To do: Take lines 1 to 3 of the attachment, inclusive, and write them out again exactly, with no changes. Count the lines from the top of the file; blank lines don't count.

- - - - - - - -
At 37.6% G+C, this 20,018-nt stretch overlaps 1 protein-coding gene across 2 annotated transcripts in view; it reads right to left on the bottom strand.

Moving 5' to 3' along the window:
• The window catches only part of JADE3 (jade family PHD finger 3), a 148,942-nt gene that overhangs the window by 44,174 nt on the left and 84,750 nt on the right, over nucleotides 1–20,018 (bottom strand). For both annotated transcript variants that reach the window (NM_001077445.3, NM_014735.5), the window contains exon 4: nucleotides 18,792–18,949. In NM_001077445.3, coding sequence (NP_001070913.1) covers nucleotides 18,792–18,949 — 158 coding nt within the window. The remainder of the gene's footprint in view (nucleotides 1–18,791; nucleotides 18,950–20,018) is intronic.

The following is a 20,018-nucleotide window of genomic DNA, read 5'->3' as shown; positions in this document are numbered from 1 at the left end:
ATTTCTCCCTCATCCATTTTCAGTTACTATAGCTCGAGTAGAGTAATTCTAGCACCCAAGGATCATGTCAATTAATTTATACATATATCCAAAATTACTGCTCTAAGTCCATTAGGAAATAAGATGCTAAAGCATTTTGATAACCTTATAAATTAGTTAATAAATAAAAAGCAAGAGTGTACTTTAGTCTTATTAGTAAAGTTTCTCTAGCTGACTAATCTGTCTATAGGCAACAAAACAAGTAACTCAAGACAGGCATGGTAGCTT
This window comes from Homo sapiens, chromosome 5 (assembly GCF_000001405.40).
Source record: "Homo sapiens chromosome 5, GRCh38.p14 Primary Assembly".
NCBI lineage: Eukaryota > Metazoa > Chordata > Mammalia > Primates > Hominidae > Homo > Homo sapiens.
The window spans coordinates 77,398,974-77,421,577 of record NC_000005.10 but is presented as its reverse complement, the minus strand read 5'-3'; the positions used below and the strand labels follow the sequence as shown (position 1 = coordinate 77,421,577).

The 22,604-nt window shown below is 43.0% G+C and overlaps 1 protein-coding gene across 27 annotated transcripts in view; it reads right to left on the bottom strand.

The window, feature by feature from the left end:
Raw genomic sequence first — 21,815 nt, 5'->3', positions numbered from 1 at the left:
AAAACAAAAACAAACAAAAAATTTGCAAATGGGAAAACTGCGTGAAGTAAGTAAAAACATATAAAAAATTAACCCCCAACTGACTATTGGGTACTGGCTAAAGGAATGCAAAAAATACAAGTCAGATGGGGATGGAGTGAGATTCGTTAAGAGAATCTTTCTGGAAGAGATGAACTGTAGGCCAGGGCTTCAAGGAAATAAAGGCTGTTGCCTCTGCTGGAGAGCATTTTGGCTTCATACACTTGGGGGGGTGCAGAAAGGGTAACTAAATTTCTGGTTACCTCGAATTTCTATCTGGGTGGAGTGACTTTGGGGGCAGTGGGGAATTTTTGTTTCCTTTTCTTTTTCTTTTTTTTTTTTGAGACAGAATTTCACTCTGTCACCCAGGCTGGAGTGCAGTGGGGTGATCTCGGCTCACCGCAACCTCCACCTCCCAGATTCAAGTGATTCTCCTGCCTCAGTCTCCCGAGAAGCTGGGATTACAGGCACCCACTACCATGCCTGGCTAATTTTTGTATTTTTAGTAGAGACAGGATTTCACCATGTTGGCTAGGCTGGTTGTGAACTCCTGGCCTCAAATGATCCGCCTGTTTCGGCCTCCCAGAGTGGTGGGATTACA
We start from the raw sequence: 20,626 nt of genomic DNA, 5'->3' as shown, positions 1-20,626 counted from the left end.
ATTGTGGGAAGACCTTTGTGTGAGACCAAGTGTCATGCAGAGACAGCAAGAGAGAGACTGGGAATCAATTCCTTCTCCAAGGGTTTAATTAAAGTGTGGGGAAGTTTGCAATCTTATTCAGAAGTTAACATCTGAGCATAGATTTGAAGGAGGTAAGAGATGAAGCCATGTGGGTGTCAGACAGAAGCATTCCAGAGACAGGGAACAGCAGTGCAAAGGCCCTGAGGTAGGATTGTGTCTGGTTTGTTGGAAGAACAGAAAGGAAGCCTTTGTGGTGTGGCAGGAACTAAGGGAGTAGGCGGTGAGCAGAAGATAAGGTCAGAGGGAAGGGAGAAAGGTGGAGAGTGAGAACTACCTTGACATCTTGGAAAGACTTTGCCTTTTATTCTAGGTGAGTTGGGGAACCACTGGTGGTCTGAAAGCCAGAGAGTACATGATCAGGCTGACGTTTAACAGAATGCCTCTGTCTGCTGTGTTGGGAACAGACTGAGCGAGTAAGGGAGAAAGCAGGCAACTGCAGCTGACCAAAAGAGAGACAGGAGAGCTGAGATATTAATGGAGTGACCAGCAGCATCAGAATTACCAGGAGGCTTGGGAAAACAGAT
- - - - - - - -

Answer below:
At 37.6% G+C, this 20,018-nt stretch overlaps 1 protein-coding gene across 2 annotated transcripts in view; it reads right to left on the bottom strand.

Moving 5' to 3' along the window:
• The window catches only part of JADE3 (jade family PHD finger 3), a 148,942-nt gene that overhangs the window by 44,174 nt on the left and 84,750 nt on the right, over nucleotides 1–20,018 (bottom strand). For both annotated transcript variants that reach the window (NM_001077445.3, NM_014735.5), the window contains exon 4: nucleotides 18,792–18,949. In NM_001077445.3, coding sequence (NP_001070913.1) covers nucleotides 18,792–18,949 — 158 coding nt within the window. The remainder of the gene's footprint in view (nucleotides 1–18,791; nucleotides 18,950–20,018) is intronic.